2) I find a similar one but without gimbals , with a slightly earlier serial number selling at public auction for $3400 in 1998 described as being from the early 1800's. MORRIS TOBIAS NO. 235; CIRCA 1820 125 mm. diam.

    3) I find one in public auction, complete, with an estimate of 12k to 15k that failed to sell.

    4) yours "looks" like it has giant diamond cap jewel. This was common in pocket chronometers but I am not an expert enough to know if this is unusual for gimbaled versions.

    At one time it was "ok" to list dollar figures if a "matter of public record". Mr. Moderator, please feel free to edit my post in any manner deemed necessary.

    Jeff Hess

    3)
    Jeffrey P. Hess, collector, historian, writer, CEO Ball WATCH USA

  6. #6

    Default Morris Tobias - Marine Chronometer Two Day (By: Qfitz)

    Gentleman, thank you so much for your timely replies, but most of all thank you for your knowledge of this time piece.

    I started my inquiries simply wanted to give this item a simple but more detailed description but now that I've read your replies, I'm wanting to dig deeper and find out more. Can you recommend more sites for reference and information?

    Do you think it is worth taking it to an expert in my area for evaluation and if so, how do I go about finding a reputable person?

    Thank you again for all your help.

  7. #7

    Default Re: Morris Tobias - Marine Chronometer Two Day (By: Qfitz)

    I have merged the two threads on this chronometer. When replying, use Reply to Thread and not Post New Thread.
    “If one tells the truth, one is sure, sooner or later, to be found out.” - Oscar Wilde

  8. #8
    Registered User burt's Avatar
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    Default Re: Morris Tobias - Marine Chronometer Two Day

    Whitney in his book "The Ships Chronometer" has very little to say about Morris Tobias only that the Navy and Merchant Marine Services during the early 1830's purchased most of their chronometers from abroad and Tobias was one of those suppliers of chronometer instruments. I believe the United States Naval Observatory purchased only about a handful from Tobias.

    Tony Mercer in his book "Chronometer Makers of the World" lists Tobias as working at the address on your dial of 31 Minories between 1816-1845. I think a very good guess would be 1825-1830 taking into consideration this information and the construction of the chronometer and box.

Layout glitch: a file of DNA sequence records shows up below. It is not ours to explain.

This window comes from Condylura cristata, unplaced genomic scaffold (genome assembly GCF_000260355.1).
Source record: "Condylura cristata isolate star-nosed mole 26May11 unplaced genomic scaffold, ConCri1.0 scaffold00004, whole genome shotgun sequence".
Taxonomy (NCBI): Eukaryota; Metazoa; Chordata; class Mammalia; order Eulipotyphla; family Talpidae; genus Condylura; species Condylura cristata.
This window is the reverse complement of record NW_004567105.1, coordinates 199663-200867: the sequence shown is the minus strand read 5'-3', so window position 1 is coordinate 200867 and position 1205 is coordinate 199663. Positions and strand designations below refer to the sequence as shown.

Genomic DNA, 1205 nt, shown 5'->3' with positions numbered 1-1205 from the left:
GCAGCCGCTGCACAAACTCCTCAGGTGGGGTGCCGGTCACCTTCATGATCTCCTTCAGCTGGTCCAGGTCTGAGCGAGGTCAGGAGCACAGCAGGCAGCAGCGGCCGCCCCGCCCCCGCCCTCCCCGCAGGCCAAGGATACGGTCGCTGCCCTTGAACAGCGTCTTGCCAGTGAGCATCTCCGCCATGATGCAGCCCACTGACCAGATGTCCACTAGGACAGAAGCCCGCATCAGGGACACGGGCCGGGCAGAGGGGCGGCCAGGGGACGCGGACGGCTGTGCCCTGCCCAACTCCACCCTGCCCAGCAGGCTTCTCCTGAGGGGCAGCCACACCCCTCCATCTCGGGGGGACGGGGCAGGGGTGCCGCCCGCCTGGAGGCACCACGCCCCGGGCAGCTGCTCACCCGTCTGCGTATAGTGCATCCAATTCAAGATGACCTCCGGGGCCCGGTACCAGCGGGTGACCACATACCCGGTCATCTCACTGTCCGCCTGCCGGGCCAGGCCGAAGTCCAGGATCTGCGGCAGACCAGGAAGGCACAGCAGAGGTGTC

These two sources of information are the major contributors of dating marine chronometers. It's usually a educated guess but sometimes as stated here before the best one can expect. That is unless you were lucky enough your chronometer was purchased from the USNO and you have access to that information. Chronometers required nearly at least a year to build and test during their "golden age".
    Last edited by burt; 08-29-2017 at 02:17 PM.

  9. #9
    Technical Admin Tom McIntyre's Avatar
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    Default Re: Morris Tobias - Marine Chronometer Two Day (By: burt)

    You may also supply the name and number to the Royal Greenwich Maritime Museum and you will get a report of the naval service record (if any). If the piece was purchased off the market, the record may not include manufacturing data. I do not think Commander Peter Linstead-Smith is still doing that, but I am sure that someone is.
    Tom McIntyre Click me.
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  10. #10

    Default Re: Morris Tobias - Marine Chronometer Two Day (By: Tom McIntyre)

    The two-part article by Michael Edidin published in the NAWCC Bulletin in October and November 1992 is the accepted authority on the Tobias and related families. Part I contains some extensive information on Morris Tobias's chronometer making, especially between pages 524 and 530. It seems that Lewis Levitt (Morris Tobias's partner from 1814 to 1824) was himself a skilled chronometer maker, and the firm of Tobias & Levitt produced large numbers of chronometers. Some of these were signed by Lewis Levitt and some by Morris Tobias.